So then why do so many people assume successful comics are troubled? Maybe the problem isn’t with the comics, it’s with the act of creating comedy. Comedians are constantly disclosing problems and discussing taboo topics—because that’s what’s funny. According to McGraw’s theory of humor, the benign violation theory, humor arises when something seems wrong or threatening but is simultaneously OK or safe. If comedians are going to mine their lives for material, they’re naturally going to start by looking for violations—the foibles, neuroses, and bad behaviors that are great for a laugh (and might make others think they’ve got a screw loose).

To test his theory, McGraw recruited grad student Erin Percival Carter and Colorado State University professor Jennifer Harman to run an experiment in which they had 40 people come up with a short story they might tell to others at a get-together. Half were asked to recount a funny story while the others just had to be entertaining. Among the humorous stories were tales of a dog swallowing a box of tampons, a guy getting caught singing in the men’s room to Cyndi Lauper’s “Time after Time,” and someone deciding one drunken night to let a buddy burn a lightning bolt into his forehead so he’d look like Harry Potter. (Merely interesting stories included one about driving around in a homemade off-road truck and another about trying out for New Jersey’s first pro ultimate frisbee team.) When others read the stories and chose which authors seemed the most “messed up,” the funny storytellers were rated significantly more disturbed than the others.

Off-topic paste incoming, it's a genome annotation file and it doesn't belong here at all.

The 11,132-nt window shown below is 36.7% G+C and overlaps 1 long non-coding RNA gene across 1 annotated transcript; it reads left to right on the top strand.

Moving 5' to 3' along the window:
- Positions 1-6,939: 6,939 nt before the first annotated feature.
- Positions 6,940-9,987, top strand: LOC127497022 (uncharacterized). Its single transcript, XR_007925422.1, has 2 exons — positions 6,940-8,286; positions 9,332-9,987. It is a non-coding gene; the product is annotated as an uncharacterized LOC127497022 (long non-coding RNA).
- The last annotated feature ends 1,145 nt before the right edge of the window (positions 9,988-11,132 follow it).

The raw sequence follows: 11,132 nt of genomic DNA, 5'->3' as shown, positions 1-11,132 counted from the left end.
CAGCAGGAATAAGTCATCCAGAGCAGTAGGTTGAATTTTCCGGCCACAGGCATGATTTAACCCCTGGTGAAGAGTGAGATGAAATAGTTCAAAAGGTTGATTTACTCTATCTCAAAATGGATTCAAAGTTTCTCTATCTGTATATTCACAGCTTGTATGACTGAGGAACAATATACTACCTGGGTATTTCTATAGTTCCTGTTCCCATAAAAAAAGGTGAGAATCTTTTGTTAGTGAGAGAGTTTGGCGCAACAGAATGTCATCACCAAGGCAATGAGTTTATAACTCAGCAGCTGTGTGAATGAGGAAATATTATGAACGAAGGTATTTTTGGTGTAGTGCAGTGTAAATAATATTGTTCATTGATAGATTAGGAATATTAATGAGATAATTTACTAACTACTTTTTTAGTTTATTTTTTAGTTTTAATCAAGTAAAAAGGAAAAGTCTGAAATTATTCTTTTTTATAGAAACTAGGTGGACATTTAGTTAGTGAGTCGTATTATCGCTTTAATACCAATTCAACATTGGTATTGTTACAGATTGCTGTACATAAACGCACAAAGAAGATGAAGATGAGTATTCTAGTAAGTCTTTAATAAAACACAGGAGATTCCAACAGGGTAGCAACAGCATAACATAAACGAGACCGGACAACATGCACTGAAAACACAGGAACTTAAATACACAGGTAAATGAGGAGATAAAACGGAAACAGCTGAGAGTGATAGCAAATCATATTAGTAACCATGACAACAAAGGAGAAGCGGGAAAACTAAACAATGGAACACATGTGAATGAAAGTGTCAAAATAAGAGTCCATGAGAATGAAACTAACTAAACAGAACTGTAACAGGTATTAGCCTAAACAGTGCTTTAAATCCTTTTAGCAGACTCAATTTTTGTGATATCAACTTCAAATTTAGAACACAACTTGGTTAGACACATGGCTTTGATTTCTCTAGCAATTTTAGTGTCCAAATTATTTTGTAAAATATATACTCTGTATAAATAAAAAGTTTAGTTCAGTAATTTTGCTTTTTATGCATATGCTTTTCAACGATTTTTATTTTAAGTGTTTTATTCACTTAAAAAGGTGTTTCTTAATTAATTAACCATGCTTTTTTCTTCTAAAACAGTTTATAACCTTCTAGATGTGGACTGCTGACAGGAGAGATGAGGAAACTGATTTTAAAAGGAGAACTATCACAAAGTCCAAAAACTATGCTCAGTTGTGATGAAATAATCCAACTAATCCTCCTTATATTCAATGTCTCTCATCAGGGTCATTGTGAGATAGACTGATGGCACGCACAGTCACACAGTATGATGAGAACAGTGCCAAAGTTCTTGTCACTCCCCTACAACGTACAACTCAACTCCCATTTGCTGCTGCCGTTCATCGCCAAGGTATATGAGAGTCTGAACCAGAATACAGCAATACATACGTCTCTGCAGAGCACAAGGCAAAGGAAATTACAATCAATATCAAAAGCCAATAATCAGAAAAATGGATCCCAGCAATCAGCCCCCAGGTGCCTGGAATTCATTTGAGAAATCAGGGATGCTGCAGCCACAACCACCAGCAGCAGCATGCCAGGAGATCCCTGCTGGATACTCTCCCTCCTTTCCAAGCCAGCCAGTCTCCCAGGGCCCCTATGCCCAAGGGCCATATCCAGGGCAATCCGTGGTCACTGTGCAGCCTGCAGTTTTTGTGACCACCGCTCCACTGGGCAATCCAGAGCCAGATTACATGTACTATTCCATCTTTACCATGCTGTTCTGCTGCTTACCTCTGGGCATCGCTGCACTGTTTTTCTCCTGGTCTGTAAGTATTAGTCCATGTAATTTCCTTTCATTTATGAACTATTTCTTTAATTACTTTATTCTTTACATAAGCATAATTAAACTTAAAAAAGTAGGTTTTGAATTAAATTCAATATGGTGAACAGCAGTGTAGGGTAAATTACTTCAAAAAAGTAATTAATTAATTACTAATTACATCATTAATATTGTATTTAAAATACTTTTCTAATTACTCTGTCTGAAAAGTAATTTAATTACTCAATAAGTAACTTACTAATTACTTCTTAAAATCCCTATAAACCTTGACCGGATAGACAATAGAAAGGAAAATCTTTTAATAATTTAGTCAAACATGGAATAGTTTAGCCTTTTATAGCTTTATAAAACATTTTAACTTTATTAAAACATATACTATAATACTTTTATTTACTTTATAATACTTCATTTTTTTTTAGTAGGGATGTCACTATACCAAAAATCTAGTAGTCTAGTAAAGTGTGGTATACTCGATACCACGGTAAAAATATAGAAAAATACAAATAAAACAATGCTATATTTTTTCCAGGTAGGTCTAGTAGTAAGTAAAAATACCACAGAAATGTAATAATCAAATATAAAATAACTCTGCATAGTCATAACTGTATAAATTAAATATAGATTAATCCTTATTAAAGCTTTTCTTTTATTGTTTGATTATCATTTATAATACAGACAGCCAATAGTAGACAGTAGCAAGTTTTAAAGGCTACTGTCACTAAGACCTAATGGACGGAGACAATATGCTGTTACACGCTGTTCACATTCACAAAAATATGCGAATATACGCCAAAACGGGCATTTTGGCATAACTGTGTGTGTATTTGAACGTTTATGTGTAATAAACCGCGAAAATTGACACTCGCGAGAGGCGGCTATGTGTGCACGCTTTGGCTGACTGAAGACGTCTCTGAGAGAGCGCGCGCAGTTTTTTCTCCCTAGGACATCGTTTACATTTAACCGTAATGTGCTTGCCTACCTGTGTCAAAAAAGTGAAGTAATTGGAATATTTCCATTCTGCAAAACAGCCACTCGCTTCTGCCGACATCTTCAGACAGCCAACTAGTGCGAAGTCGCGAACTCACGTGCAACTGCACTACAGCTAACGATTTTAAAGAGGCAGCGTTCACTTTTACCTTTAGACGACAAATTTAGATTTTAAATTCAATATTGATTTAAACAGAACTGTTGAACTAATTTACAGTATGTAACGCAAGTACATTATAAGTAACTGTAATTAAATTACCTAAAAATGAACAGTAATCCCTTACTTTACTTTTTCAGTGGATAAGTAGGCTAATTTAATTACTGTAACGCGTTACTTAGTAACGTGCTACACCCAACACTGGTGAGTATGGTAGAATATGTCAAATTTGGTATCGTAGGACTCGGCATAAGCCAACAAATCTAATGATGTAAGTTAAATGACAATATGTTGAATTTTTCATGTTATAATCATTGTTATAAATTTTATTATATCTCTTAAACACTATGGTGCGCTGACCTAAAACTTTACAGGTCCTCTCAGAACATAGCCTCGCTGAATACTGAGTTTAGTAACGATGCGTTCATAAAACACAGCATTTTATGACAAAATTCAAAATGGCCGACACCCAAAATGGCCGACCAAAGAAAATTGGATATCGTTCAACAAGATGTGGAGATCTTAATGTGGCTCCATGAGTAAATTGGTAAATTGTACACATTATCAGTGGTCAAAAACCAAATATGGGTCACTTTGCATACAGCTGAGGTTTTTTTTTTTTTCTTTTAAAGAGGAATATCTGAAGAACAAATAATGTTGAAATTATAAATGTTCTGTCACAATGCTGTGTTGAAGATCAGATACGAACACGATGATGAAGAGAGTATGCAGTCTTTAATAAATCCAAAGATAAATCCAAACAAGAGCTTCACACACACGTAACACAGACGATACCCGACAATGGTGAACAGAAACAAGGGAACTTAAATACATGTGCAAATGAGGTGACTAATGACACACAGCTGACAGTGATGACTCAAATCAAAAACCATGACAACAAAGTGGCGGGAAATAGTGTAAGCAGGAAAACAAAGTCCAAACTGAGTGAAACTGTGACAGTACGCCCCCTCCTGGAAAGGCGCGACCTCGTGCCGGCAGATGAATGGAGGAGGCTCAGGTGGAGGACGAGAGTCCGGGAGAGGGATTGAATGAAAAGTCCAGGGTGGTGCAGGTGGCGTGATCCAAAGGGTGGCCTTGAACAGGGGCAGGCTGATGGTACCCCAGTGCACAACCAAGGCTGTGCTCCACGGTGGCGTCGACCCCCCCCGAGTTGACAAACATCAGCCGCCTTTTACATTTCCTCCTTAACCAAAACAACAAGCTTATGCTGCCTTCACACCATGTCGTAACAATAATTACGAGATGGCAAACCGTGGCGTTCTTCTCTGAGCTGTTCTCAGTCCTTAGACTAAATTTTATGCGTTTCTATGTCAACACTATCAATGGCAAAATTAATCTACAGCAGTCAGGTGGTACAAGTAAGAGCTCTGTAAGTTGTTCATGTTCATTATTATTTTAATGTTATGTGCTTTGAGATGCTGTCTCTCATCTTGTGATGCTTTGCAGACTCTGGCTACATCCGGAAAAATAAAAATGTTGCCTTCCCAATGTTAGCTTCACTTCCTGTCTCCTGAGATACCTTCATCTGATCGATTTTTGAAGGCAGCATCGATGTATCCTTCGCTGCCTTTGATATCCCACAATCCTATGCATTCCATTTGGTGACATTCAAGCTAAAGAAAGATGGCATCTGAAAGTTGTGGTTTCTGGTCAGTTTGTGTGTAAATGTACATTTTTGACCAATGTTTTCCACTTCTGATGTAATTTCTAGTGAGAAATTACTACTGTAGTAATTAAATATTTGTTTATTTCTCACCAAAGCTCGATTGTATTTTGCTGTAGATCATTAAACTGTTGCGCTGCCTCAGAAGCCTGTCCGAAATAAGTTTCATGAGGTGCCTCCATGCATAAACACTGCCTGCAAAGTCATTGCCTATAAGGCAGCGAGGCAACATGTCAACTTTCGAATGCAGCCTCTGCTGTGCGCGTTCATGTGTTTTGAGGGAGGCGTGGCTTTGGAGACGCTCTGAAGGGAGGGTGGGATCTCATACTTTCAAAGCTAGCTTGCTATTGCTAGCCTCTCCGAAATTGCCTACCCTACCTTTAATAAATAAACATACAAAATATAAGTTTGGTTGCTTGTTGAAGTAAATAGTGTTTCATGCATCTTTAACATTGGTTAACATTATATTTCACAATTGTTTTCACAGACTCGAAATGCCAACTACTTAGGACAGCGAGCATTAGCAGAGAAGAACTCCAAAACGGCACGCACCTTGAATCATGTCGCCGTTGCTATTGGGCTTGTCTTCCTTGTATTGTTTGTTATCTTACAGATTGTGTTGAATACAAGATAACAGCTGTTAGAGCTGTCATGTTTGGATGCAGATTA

So perhaps comedians aren’t much more disturbed than anyone else—they’re just in the business of telling the world about their foibles. That is, except for the Harry Potter lightning bolt guy. He clearly needs professional help.

Next up: Are men really funnier than women?

This series is adapted from The Humor Code: A Global Search for What Makes Things Funny.